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Paulanne Simmons

"Manhattan Transfer" Has Too Much Urban Sprawl

"Manhattan Transfer"
Directed by John W. Cooper
Turtle Shell Productions
The Shell Theater
300 West 43rd Street, 4th Floor
Opened July 17, 2001
Various Times
Tickets: $18 (212) 352-3101 or turtleshellproductions.com
Closes Aug. 1, 2010
Reviewed by Paulanne Simmons July 25, 2010

Adam Shorsten & Casandera M.J. Lollar in "Manhattan Transfer." Photo by Paulina Cooper.

In 1915 Harper published John Do Passos's novel "Manhattan Transfer." It was a "collective novel" with a unifying theme of alienation that is portrayed by various characters with interacting stories.

Martin Zuckerman, a former mathematics professor at City College, has adapted the novel into a play that features several of Dos Passos's original plotlines. Although Zuckerman focuses on the lives of three people, when you add in all their many lovers and acquaintances, the play is nevertheless long, rambling and at times hard to follow.

That Turtle Shell Productions should attempt such a challenging, panoramic play is commendable. But the people who have to sit through it may not particularly care about laudable intentions.

Jenn Goodson in "Manhattan Transfer." Photo by Paulina Cooper.

This is not to say that the play does not have its good points. The actors in featured roles – Brad Coolidge as George, the ambition, ruthless and philandering lawyer; Casandera M.J. Lollar as the actress whose love affairs are more prominent than her talent; and Nick Fesette as Jimmy, a young reporter who wants to cover important issues but ends up in the gossip column – all try hard to make their characters distinctive.

Fesette is particularly engaging in his thoughtful monologues. And Anthony J. Gallo, who plays a number of tough guy parts, is excellent in all of them.

With the aid of scrims, projections and painted flats, scenic designer Victoria Depew has created a set that accommodates the play's many scene changes and also evokes the rough-and-tumble Manhattan at the beginning of the 20th century.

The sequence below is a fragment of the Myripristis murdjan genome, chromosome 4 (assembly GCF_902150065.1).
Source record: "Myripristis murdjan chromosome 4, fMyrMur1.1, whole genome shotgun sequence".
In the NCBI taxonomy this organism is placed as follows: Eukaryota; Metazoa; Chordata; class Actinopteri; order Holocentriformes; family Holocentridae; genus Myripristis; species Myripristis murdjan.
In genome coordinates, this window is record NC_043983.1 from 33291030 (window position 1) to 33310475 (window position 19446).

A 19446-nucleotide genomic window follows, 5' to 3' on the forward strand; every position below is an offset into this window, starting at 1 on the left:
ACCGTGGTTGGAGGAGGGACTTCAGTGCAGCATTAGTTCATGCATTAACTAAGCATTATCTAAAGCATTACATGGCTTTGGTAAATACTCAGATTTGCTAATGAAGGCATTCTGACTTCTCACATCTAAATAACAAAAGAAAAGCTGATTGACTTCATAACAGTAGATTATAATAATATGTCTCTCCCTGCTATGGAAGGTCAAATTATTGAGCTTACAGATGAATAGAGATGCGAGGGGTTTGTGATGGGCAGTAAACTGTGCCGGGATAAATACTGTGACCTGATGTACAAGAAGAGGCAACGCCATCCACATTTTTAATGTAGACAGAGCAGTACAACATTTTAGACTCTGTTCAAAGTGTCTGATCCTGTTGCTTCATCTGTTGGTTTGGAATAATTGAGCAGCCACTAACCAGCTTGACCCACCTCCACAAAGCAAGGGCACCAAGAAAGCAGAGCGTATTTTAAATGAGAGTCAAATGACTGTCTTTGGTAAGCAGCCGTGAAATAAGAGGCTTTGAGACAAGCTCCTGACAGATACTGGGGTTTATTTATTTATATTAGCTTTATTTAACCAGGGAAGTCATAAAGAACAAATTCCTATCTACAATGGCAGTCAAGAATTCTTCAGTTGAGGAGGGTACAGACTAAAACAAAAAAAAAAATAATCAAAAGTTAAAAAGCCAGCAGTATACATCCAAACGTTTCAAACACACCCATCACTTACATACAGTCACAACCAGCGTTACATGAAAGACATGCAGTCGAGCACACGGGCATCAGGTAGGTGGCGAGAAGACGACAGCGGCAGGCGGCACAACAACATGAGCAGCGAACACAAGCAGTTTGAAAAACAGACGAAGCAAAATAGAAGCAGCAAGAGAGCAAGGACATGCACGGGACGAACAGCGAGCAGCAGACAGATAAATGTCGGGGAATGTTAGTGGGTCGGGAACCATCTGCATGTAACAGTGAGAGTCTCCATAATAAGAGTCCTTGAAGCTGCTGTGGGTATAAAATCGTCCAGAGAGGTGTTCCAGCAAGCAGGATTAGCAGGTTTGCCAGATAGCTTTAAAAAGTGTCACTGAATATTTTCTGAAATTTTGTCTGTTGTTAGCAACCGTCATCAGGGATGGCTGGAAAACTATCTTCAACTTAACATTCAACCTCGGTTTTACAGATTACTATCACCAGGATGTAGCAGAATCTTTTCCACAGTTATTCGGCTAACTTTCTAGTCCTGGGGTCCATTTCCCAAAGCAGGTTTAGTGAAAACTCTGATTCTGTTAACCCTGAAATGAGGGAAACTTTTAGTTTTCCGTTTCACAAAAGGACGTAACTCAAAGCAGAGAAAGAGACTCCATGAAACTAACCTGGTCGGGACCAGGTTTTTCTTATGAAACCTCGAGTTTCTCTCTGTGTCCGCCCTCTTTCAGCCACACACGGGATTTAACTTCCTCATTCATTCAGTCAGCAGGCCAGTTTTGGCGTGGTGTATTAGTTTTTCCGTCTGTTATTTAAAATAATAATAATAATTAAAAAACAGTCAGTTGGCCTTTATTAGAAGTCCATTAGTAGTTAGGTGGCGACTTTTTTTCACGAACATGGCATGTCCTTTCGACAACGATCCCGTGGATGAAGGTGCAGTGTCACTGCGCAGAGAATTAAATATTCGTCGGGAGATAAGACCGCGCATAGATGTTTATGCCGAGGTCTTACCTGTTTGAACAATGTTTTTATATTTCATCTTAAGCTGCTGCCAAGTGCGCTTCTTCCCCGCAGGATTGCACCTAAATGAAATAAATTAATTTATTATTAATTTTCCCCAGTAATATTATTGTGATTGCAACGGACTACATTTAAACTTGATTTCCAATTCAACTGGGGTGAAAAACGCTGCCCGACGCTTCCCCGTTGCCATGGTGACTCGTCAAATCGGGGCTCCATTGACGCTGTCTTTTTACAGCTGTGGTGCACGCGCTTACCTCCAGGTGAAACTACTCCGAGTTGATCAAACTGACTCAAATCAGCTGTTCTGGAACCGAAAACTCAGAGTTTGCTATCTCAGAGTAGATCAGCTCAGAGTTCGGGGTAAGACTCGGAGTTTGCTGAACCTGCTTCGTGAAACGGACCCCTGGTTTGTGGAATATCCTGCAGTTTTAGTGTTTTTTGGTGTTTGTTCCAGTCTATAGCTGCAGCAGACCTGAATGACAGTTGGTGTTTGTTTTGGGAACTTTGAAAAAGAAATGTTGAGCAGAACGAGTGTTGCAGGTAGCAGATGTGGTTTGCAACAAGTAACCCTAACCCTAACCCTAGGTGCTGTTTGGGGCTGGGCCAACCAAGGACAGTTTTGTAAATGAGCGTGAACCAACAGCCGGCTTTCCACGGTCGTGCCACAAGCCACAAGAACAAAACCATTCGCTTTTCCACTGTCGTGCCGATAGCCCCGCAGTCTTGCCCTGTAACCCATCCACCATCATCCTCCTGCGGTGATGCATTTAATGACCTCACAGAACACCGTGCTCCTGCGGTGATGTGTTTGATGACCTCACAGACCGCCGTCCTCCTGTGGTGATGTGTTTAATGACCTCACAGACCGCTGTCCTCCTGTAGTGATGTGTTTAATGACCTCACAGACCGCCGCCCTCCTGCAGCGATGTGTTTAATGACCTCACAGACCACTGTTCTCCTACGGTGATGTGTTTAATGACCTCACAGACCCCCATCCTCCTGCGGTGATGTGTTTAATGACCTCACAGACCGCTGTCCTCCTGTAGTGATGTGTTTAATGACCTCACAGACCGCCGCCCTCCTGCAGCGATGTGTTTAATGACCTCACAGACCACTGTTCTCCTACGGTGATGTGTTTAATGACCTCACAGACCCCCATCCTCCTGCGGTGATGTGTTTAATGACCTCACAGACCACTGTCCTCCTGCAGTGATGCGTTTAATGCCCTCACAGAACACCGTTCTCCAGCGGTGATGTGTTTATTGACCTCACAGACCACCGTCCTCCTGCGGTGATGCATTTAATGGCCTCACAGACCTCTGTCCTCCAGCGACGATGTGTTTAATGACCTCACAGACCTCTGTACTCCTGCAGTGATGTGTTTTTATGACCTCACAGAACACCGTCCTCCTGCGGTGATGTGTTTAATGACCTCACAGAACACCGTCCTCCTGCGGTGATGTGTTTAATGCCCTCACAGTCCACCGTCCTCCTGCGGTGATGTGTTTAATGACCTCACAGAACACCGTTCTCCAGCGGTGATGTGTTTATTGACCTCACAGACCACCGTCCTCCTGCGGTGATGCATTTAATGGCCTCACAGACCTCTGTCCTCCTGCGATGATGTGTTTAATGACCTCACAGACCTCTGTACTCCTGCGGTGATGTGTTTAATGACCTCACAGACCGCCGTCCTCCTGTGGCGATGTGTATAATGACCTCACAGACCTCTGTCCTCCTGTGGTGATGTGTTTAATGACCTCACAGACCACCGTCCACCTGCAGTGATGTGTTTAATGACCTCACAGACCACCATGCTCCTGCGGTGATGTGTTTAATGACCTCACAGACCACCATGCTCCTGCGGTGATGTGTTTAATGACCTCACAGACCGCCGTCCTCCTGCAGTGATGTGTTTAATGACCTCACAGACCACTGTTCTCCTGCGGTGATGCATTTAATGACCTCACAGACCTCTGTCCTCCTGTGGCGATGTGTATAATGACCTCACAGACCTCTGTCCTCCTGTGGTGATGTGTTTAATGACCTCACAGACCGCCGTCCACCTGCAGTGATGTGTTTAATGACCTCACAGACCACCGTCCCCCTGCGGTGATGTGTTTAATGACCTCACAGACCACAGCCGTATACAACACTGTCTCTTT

Director John W. Cooper, who is also founder and artistic director of Turtle Shell Productions, leaves no stone unturned to make the show work: lighting, song, sound effects. All of them work well, but none can work the impossible on the bloated script.

Mark A. Keeton in "Manhattan Transfer." Photo by Paulina Cooper.

In fact, not only could the play be cut, many scenes could probably be eliminated with no loss of meaning and a great gain in efficiency. A few of Ellen's friends and fellow-actresses seem to float around without much purpose.

The various stories presented in "Manhattan Transfer" are set against the events of the time: World War I, Tammany Hall corruption, Prohibition. But Zuckerman is so interested in showing the audience who is sleeping with whom and who is surprising whom in flagrant delit that when he turns his pen toward current events, it seems almost like an afterthought. In fact so many couples are caught before, after or during the act one can't help but wonder why these people just don't get wise and put a lock on their door.

Still there is a play in "Manhattan Transfer." Dos Passos is not considered a great American novelist for nothing. It's merely a matter of clearing away the debris and getting back to the drawing board.


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